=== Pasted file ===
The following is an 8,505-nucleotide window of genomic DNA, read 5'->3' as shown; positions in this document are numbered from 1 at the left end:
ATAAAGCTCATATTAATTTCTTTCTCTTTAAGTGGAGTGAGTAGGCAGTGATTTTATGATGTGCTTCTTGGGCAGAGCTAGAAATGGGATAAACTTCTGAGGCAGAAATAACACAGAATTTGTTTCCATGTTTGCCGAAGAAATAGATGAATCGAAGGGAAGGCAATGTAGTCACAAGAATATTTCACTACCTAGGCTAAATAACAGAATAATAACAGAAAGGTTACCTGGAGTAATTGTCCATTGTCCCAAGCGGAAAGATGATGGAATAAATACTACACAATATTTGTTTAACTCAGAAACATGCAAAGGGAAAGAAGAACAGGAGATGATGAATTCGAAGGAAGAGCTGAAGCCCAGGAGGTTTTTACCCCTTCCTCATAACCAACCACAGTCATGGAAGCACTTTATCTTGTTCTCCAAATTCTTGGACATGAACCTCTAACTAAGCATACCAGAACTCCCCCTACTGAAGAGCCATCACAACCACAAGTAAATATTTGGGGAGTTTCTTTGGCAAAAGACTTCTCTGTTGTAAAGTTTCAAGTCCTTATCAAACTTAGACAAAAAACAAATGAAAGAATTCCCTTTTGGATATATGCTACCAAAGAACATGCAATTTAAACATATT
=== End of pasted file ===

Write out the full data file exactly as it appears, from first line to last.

The following is an 8,505-nucleotide window of genomic DNA, read 5'->3' as shown; positions in this document are numbered from 1 at the left end:
ATAAAGCTCATATTAATTTCTTTCTCTTTAAGTGGAGTGAGTAGGCAGTGATTTTATGATGTGCTTCTTGGGCAGAGCTAGAAATGGGATAAACTTCTGAGGCAGAAATAACACAGAATTTGTTTCCATGTTTGCCGAAGAAATAGATGAATCGAAGGGAAGGCAATGTAGTCACAAGAATATTTCACTACCTAGGCTAAATAACAGAATAATAACAGAAAGGTTACCTGGAGTAATTGTCCATTGTCCCAAGCGGAAAGATGATGGAATAAATACTACACAATATTTGTTTAACTCAGAAACATGCAAAGGGAAAGAAGAACAGGAGATGATGAATTCGAAGGAAGAGCTGAAGCCCAGGAGGTTTTTACCCCTTCCTCATAACCAACCACAGTCATGGAAGCACTTTATCTTGTTCTCCAAATTCTTGGACATGAACCTCTAACTAAGCATACCAGAACTCCCCCTACTGAAGAGCCATCACAACCACAAGTAAATATTTGGGGAGTTTCTTTGGCAAAAGACTTCTCTGTTGTAAAGTTTCAAGTCCTTATCAAACTTAGACAAAAAACAAATGAAAGAATTCCCTTTTGGATATATGCTACCAAAGAACATGCAATTTAAACATATT